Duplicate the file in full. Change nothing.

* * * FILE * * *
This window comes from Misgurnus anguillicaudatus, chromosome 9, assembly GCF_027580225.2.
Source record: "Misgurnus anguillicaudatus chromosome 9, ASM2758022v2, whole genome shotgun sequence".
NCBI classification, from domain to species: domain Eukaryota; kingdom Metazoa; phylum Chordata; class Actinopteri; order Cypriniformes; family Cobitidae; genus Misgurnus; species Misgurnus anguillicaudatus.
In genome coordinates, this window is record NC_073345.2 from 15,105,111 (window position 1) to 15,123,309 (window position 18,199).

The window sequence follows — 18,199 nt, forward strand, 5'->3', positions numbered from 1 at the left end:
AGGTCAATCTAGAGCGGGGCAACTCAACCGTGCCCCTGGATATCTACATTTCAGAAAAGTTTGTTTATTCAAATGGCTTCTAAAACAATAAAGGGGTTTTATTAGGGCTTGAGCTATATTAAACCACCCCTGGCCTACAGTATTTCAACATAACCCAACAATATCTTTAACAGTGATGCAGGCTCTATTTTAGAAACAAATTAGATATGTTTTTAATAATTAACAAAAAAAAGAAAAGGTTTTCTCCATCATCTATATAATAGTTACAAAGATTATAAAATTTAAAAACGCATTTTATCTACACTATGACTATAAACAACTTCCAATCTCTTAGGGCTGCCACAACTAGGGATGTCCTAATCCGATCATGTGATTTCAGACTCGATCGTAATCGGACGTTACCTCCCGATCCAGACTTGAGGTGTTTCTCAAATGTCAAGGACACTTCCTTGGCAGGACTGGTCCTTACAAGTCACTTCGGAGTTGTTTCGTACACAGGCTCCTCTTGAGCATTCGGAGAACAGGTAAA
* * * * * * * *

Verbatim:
This window comes from Misgurnus anguillicaudatus, chromosome 9, assembly GCF_027580225.2.
Source record: "Misgurnus anguillicaudatus chromosome 9, ASM2758022v2, whole genome shotgun sequence".
NCBI classification, from domain to species: domain Eukaryota; kingdom Metazoa; phylum Chordata; class Actinopteri; order Cypriniformes; family Cobitidae; genus Misgurnus; species Misgurnus anguillicaudatus.
In genome coordinates, this window is record NC_073345.2 from 15,105,111 (window position 1) to 15,123,309 (window position 18,199).

The window sequence follows — 18,199 nt, forward strand, 5'->3', positions numbered from 1 at the left end:
AGGTCAATCTAGAGCGGGGCAACTCAACCGTGCCCCTGGATATCTACATTTCAGAAAAGTTTGTTTATTCAAATGGCTTCTAAAACAATAAAGGGGTTTTATTAGGGCTTGAGCTATATTAAACCACCCCTGGCCTACAGTATTTCAACATAACCCAACAATATCTTTAACAGTGATGCAGGCTCTATTTTAGAAACAAATTAGATATGTTTTTAATAATTAACAAAAAAAAGAAAAGGTTTTCTCCATCATCTATATAATAGTTACAAAGATTATAAAATTTAAAAACGCATTTTATCTACACTATGACTATAAACAACTTCCAATCTCTTAGGGCTGCCACAACTAGGGATGTCCTAATCCGATCATGTGATTTCAGACTCGATCGTAATCGGACGTTACCTCCCGATCCAGACTTGAGGTGTTTCTCAAATGTCAAGGACACTTCCTTGGCAGGACTGGTCCTTACAAGTCACTTCGGAGTTGTTTCGTACACAGGCTCCTCTTGAGCATTCGGAGAACAGGTAAA